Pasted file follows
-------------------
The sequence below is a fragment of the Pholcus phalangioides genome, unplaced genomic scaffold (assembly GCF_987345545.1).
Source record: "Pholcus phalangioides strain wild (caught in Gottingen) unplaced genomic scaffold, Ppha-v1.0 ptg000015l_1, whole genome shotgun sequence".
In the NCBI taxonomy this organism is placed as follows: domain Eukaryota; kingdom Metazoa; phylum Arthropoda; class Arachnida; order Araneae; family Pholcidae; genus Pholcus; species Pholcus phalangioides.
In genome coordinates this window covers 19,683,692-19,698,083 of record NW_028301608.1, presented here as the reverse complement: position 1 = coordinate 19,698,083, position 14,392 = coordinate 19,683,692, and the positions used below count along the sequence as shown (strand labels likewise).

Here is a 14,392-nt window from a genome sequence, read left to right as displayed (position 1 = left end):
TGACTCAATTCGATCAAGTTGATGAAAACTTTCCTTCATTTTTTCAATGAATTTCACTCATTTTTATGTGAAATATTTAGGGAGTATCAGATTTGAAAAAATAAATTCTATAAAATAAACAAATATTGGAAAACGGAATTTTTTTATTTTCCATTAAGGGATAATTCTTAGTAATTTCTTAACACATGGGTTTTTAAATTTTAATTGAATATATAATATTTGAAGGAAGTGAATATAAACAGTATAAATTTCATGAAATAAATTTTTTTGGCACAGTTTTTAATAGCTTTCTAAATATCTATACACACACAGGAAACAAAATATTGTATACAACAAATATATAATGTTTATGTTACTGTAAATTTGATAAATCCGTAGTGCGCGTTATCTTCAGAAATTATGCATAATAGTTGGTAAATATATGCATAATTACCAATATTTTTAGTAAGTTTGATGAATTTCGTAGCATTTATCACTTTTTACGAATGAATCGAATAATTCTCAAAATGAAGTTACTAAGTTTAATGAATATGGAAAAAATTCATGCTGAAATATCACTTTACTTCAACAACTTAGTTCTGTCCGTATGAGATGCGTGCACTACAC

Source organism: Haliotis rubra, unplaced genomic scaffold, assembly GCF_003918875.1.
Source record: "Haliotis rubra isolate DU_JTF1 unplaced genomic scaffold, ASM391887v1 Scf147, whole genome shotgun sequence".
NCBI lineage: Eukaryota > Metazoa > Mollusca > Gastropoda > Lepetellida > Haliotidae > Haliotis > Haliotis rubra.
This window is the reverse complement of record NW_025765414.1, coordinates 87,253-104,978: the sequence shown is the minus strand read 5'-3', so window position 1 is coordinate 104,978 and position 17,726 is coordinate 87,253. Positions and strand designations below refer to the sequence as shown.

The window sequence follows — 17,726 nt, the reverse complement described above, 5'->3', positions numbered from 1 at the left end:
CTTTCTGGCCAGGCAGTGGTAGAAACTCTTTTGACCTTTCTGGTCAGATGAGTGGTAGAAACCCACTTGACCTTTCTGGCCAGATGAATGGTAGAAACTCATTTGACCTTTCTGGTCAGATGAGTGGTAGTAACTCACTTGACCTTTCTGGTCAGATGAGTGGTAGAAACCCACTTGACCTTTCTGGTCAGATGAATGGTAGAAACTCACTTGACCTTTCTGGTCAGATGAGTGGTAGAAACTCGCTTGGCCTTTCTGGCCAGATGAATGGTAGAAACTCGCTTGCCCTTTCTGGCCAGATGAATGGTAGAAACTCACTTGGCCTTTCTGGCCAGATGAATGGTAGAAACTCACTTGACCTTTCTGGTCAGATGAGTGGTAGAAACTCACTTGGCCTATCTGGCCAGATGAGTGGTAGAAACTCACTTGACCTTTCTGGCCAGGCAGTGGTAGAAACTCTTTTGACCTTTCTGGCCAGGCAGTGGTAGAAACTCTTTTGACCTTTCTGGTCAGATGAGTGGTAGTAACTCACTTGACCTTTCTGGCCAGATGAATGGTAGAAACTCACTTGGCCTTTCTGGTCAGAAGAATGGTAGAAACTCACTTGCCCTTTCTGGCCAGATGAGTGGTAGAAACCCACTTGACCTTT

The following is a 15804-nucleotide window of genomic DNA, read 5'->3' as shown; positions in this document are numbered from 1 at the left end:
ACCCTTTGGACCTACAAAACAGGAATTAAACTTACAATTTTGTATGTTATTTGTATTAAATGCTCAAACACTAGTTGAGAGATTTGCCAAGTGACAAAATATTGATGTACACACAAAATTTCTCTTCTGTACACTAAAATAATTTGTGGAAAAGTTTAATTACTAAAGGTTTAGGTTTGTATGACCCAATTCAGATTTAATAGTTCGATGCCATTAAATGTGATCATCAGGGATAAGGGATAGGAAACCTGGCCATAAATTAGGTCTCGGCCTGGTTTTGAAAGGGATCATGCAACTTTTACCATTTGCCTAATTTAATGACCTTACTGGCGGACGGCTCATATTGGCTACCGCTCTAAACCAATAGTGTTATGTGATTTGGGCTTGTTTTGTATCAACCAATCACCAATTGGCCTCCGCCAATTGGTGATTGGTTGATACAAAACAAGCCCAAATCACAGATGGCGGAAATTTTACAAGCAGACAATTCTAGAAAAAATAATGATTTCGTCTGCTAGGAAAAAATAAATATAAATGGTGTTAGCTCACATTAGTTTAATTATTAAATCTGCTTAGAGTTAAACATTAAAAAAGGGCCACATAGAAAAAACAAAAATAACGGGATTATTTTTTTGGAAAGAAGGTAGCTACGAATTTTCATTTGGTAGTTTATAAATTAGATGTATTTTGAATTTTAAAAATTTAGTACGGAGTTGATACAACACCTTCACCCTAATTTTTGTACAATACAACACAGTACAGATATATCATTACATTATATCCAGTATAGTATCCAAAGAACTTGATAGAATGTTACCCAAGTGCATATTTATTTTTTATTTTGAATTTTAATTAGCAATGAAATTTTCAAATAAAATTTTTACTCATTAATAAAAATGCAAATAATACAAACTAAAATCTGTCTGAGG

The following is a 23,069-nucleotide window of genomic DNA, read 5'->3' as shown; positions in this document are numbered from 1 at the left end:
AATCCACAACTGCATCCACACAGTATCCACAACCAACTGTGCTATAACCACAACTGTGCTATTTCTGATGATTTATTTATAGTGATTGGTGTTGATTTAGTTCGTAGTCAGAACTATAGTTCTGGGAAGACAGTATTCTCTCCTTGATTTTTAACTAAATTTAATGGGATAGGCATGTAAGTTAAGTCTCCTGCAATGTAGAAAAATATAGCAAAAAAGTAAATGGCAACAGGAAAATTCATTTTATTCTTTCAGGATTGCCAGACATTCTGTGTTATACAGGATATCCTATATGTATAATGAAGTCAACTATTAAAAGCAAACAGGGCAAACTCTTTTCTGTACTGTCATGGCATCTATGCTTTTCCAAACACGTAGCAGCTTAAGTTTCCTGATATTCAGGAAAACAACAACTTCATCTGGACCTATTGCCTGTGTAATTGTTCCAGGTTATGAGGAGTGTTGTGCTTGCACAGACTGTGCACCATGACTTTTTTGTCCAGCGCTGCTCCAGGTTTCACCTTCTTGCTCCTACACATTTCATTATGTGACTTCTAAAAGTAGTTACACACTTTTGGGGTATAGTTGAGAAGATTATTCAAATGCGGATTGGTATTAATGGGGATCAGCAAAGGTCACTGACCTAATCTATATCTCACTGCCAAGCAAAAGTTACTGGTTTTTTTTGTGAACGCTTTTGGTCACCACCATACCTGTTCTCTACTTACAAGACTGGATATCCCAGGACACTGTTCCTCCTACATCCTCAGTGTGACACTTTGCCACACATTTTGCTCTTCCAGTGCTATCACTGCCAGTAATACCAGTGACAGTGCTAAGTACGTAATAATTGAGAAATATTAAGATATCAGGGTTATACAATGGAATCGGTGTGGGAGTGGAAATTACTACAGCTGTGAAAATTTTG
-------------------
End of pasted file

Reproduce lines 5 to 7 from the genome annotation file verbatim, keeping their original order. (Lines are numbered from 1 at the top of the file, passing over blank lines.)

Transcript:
Here is a 14,392-nt window from a genome sequence, read left to right as displayed (position 1 = left end):
TGACTCAATTCGATCAAGTTGATGAAAACTTTCCTTCATTTTTTCAATGAATTTCACTCATTTTTATGTGAAATATTTAGGGAGTATCAGATTTGAAAAAATAAATTCTATAAAATAAACAAATATTGGAAAACGGAATTTTTTTATTTTCCATTAAGGGATAATTCTTAGTAATTTCTTAACACATGGGTTTTTAAATTTTAATTGAATATATAATATTTGAAGGAAGTGAATATAAACAGTATAAATTTCATGAAATAAATTTTTTTGGCACAGTTTTTAATAGCTTTCTAAATATCTATACACACACAGGAAACAAAATATTGTATACAACAAATATATAATGTTTATGTTACTGTAAATTTGATAAATCCGTAGTGCGCGTTATCTTCAGAAATTATGCATAATAGTTGGTAAATATATGCATAATTACCAATATTTTTAGTAAGTTTGATGAATTTCGTAGCATTTATCACTTTTTACGAATGAATCGAATAATTCTCAAAATGAAGTTACTAAGTTTAATGAATATGGAAAAAATTCATGCTGAAATATCACTTTACTTCAACAACTTAGTTCTGTCCGTATGAGATGCGTGCACTACAC

Source organism: Haliotis rubra, unplaced genomic scaffold, assembly GCF_003918875.1.